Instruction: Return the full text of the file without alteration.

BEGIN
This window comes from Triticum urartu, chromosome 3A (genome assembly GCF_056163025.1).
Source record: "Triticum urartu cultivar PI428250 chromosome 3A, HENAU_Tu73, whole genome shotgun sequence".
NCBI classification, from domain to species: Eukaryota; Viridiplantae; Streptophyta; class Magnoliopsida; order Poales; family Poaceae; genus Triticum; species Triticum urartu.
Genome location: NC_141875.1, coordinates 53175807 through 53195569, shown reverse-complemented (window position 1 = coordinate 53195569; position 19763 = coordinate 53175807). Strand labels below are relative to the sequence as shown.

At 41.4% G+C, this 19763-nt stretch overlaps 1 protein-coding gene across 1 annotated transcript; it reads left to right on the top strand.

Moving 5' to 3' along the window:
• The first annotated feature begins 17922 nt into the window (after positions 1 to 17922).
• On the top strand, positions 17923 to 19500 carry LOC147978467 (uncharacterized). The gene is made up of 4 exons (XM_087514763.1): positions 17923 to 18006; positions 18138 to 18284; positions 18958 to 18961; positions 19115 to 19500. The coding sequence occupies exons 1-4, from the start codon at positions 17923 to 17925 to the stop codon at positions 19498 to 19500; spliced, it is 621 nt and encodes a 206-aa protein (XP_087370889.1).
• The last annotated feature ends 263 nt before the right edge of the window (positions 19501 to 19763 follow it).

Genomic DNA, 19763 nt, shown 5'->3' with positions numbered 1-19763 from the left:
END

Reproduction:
This window comes from Triticum urartu, chromosome 3A (genome assembly GCF_056163025.1).
Source record: "Triticum urartu cultivar PI428250 chromosome 3A, HENAU_Tu73, whole genome shotgun sequence".
NCBI classification, from domain to species: Eukaryota; Viridiplantae; Streptophyta; class Magnoliopsida; order Poales; family Poaceae; genus Triticum; species Triticum urartu.
Genome location: NC_141875.1, coordinates 53175807 through 53195569, shown reverse-complemented (window position 1 = coordinate 53195569; position 19763 = coordinate 53175807). Strand labels below are relative to the sequence as shown.

At 41.4% G+C, this 19763-nt stretch overlaps 1 protein-coding gene across 1 annotated transcript; it reads left to right on the top strand.

Moving 5' to 3' along the window:
• The first annotated feature begins 17922 nt into the window (after positions 1 to 17922).
• On the top strand, positions 17923 to 19500 carry LOC147978467 (uncharacterized). The gene is made up of 4 exons (XM_087514763.1): positions 17923 to 18006; positions 18138 to 18284; positions 18958 to 18961; positions 19115 to 19500. The coding sequence occupies exons 1-4, from the start codon at positions 17923 to 17925 to the stop codon at positions 19498 to 19500; spliced, it is 621 nt and encodes a 206-aa protein (XP_087370889.1).
• The last annotated feature ends 263 nt before the right edge of the window (positions 19501 to 19763 follow it).

Genomic DNA, 19763 nt, shown 5'->3' with positions numbered 1-19763 from the left: